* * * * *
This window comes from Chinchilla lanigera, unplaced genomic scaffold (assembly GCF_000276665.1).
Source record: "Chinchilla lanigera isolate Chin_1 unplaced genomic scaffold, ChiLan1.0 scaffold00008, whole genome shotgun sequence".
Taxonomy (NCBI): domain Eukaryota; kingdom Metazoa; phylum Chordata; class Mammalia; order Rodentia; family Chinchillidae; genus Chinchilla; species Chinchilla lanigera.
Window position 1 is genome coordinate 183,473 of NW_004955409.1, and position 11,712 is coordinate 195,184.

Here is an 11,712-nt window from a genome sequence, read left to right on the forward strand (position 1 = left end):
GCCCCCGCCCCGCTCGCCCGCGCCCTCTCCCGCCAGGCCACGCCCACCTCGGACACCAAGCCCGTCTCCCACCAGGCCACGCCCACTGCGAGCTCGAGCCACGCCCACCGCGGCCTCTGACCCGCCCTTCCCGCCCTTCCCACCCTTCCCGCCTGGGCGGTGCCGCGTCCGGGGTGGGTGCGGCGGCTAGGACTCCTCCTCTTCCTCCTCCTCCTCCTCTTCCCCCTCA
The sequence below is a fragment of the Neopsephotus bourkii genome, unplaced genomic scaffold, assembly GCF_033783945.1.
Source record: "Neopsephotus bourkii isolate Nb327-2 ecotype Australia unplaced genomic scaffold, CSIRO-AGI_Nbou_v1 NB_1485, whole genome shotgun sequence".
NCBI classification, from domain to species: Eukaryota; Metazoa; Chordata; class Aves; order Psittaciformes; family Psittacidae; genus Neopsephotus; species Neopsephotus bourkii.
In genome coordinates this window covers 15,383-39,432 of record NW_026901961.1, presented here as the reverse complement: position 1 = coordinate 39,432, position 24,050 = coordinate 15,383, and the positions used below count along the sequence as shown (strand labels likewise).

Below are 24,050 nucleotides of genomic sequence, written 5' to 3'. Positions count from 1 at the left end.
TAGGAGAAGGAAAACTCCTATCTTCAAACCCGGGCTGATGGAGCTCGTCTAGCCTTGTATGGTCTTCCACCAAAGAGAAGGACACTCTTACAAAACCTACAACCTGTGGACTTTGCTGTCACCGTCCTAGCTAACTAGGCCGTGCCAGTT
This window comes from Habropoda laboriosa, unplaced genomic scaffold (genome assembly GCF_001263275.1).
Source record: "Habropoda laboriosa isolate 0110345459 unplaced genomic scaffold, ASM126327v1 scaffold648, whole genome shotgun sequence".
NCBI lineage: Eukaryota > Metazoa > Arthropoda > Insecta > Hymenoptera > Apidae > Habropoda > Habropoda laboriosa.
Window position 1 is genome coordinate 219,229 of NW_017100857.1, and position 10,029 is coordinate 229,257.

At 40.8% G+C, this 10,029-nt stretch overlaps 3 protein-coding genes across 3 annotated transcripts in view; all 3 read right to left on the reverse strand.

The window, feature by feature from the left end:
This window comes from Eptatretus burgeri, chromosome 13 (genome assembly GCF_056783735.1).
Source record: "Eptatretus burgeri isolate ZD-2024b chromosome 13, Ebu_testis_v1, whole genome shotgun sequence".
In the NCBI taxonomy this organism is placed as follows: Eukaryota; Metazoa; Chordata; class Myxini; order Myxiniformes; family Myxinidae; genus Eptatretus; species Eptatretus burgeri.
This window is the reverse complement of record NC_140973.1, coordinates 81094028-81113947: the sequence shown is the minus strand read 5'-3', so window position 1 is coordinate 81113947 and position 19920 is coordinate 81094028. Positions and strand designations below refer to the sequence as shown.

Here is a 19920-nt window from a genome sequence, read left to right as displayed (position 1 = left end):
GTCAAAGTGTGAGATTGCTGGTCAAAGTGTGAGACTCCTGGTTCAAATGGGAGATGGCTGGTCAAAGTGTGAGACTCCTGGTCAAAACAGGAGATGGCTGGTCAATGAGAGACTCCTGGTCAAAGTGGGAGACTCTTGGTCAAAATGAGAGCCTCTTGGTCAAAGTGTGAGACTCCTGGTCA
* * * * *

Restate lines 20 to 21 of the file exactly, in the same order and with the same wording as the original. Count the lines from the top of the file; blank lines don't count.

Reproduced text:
Source record: "Eptatretus burgeri isolate ZD-2024b chromosome 13, Ebu_testis_v1, whole genome shotgun sequence".
In the NCBI taxonomy this organism is placed as follows: Eukaryota; Metazoa; Chordata; class Myxini; order Myxiniformes; family Myxinidae; genus Eptatretus; species Eptatretus burgeri.